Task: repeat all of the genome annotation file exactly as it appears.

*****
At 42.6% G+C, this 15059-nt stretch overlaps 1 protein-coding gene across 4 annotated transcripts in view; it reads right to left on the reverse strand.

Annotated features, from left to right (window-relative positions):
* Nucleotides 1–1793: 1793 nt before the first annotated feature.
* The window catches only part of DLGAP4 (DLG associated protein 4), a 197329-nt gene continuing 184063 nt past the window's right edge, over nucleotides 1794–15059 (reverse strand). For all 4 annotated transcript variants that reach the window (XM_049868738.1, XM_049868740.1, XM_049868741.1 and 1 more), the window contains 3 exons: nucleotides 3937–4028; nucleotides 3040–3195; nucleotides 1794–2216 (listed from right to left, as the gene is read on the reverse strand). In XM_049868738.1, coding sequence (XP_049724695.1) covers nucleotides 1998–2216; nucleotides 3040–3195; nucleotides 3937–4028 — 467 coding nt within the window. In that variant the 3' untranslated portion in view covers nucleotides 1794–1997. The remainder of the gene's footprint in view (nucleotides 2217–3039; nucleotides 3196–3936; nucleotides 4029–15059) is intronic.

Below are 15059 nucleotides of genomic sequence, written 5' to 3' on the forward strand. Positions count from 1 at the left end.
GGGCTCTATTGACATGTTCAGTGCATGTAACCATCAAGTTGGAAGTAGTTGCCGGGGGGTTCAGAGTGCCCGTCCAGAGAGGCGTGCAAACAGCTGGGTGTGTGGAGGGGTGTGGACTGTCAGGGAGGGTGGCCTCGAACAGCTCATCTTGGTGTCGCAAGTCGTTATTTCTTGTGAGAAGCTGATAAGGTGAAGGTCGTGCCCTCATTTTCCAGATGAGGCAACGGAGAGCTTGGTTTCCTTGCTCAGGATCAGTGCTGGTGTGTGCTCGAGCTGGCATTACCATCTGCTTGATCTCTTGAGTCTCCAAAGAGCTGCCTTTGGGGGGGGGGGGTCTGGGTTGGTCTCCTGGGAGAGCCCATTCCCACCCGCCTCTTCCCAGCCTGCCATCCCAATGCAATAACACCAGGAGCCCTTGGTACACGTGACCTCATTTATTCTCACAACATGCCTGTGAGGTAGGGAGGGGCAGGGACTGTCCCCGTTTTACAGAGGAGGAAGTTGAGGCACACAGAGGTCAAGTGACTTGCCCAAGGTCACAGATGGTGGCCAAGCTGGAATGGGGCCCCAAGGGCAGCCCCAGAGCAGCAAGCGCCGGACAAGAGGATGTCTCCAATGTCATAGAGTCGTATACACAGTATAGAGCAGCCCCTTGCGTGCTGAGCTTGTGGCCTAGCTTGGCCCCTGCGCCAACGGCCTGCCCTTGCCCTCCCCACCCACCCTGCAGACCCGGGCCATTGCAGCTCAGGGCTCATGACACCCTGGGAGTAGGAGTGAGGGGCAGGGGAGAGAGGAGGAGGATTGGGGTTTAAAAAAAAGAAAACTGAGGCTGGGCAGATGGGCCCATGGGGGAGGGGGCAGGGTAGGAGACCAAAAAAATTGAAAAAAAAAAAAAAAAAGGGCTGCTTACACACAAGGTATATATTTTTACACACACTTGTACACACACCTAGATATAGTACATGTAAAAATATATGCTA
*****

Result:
At 42.6% G+C, this 15059-nt stretch overlaps 1 protein-coding gene across 4 annotated transcripts in view; it reads right to left on the reverse strand.

Annotated features, from left to right (window-relative positions):
* Nucleotides 1–1793: 1793 nt before the first annotated feature.
* The window catches only part of DLGAP4 (DLG associated protein 4), a 197329-nt gene continuing 184063 nt past the window's right edge, over nucleotides 1794–15059 (reverse strand). For all 4 annotated transcript variants that reach the window (XM_049868738.1, XM_049868740.1, XM_049868741.1 and 1 more), the window contains 3 exons: nucleotides 3937–4028; nucleotides 3040–3195; nucleotides 1794–2216 (listed from right to left, as the gene is read on the reverse strand). In XM_049868738.1, coding sequence (XP_049724695.1) covers nucleotides 1998–2216; nucleotides 3040–3195; nucleotides 3937–4028 — 467 coding nt within the window. In that variant the 3' untranslated portion in view covers nucleotides 1794–1997. The remainder of the gene's footprint in view (nucleotides 2217–3039; nucleotides 3196–3936; nucleotides 4029–15059) is intronic.

Below are 15059 nucleotides of genomic sequence, written 5' to 3' on the forward strand. Positions count from 1 at the left end.
GGGCTCTATTGACATGTTCAGTGCATGTAACCATCAAGTTGGAAGTAGTTGCCGGGGGGTTCAGAGTGCCCGTCCAGAGAGGCGTGCAAACAGCTGGGTGTGTGGAGGGGTGTGGACTGTCAGGGAGGGTGGCCTCGAACAGCTCATCTTGGTGTCGCAAGTCGTTATTTCTTGTGAGAAGCTGATAAGGTGAAGGTCGTGCCCTCATTTTCCAGATGAGGCAACGGAGAGCTTGGTTTCCTTGCTCAGGATCAGTGCTGGTGTGTGCTCGAGCTGGCATTACCATCTGCTTGATCTCTTGAGTCTCCAAAGAGCTGCCTTTGGGGGGGGGGGGTCTGGGTTGGTCTCCTGGGAGAGCCCATTCCCACCCGCCTCTTCCCAGCCTGCCATCCCAATGCAATAACACCAGGAGCCCTTGGTACACGTGACCTCATTTATTCTCACAACATGCCTGTGAGGTAGGGAGGGGCAGGGACTGTCCCCGTTTTACAGAGGAGGAAGTTGAGGCACACAGAGGTCAAGTGACTTGCCCAAGGTCACAGATGGTGGCCAAGCTGGAATGGGGCCCCAAGGGCAGCCCCAGAGCAGCAAGCGCCGGACAAGAGGATGTCTCCAATGTCATAGAGTCGTATACACAGTATAGAGCAGCCCCTTGCGTGCTGAGCTTGTGGCCTAGCTTGGCCCCTGCGCCAACGGCCTGCCCTTGCCCTCCCCACCCACCCTGCAGACCCGGGCCATTGCAGCTCAGGGCTCATGACACCCTGGGAGTAGGAGTGAGGGGCAGGGGAGAGAGGAGGAGGATTGGGGTTTAAAAAAAAGAAAACTGAGGCTGGGCAGATGGGCCCATGGGGGAGGGGGCAGGGTAGGAGACCAAAAAAATTGAAAAAAAAAAAAAAAAAGGGCTGCTTACACACAAGGTATATATTTTTACACACACTTGTACACACACCTAGATATAGTACATGTAAAAATATATGCTA